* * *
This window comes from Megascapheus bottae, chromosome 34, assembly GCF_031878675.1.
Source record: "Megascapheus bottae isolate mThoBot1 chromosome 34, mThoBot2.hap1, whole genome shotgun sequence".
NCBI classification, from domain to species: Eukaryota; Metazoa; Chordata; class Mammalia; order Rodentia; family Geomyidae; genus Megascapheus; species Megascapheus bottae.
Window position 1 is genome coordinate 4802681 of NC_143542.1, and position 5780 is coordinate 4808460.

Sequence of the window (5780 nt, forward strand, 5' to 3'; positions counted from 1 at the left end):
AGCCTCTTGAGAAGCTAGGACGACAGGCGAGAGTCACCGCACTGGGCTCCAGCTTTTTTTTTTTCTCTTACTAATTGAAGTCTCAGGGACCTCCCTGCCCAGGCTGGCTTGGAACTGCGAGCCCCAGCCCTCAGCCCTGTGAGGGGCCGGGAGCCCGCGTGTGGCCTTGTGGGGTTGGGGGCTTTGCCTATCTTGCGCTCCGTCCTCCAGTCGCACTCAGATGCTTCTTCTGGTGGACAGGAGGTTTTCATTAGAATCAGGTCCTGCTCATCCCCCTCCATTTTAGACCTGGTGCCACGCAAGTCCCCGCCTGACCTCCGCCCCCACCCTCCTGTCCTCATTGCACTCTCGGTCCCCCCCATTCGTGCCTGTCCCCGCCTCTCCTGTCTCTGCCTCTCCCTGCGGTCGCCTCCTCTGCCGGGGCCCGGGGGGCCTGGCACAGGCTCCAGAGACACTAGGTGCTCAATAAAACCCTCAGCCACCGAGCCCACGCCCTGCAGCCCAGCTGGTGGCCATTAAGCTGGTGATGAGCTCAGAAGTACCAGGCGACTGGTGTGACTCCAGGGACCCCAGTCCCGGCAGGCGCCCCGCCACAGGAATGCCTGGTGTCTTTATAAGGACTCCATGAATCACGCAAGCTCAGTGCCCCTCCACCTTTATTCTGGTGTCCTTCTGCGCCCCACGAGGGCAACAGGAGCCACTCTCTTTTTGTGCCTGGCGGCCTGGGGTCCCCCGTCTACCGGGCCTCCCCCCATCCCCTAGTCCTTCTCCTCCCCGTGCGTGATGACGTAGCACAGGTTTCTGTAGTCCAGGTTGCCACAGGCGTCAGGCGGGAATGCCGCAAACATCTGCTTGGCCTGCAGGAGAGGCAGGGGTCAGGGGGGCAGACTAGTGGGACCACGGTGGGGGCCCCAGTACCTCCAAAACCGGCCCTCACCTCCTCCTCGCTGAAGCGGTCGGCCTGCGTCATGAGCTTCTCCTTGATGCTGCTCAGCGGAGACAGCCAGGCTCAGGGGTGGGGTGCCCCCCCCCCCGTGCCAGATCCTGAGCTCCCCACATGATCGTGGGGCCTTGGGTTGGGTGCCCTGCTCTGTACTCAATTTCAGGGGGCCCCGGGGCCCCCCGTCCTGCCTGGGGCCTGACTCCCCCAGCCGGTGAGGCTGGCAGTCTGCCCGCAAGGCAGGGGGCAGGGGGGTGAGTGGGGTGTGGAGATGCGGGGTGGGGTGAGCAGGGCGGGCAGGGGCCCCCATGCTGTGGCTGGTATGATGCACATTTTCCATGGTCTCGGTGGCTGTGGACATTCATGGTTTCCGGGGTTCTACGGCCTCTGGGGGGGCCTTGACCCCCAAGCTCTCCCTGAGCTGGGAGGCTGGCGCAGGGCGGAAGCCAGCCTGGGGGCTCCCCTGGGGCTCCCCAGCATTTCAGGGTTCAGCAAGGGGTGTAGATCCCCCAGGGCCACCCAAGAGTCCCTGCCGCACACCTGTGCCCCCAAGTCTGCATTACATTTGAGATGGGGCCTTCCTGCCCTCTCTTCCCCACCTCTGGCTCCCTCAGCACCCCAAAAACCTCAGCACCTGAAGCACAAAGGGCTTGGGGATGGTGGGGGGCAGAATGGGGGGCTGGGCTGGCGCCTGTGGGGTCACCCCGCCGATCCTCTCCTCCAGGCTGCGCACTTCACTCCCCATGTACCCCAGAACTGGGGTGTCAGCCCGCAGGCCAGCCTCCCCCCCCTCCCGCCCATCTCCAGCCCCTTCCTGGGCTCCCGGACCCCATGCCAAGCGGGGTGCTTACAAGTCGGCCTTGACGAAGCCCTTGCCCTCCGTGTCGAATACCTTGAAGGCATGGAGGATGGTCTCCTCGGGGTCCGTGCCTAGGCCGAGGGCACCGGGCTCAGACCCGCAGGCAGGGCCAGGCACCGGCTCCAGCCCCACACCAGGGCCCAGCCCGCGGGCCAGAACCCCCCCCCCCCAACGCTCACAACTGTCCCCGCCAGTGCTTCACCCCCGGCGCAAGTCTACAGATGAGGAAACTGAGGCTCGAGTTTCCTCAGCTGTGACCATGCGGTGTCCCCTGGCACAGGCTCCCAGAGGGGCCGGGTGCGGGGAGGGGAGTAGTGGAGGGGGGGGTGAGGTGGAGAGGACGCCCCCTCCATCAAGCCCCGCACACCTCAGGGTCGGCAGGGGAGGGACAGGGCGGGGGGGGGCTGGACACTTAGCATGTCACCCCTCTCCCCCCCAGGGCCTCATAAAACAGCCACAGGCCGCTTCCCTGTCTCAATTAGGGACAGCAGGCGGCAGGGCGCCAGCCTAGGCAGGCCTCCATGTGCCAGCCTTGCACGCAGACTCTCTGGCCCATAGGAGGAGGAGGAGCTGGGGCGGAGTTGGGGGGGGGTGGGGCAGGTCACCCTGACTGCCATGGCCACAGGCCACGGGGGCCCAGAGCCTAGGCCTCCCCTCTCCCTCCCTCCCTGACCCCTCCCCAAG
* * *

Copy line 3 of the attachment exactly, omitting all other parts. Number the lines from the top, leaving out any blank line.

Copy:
NCBI classification, from domain to species: Eukaryota; Metazoa; Chordata; class Mammalia; order Rodentia; family Geomyidae; genus Megascapheus; species Megascapheus bottae.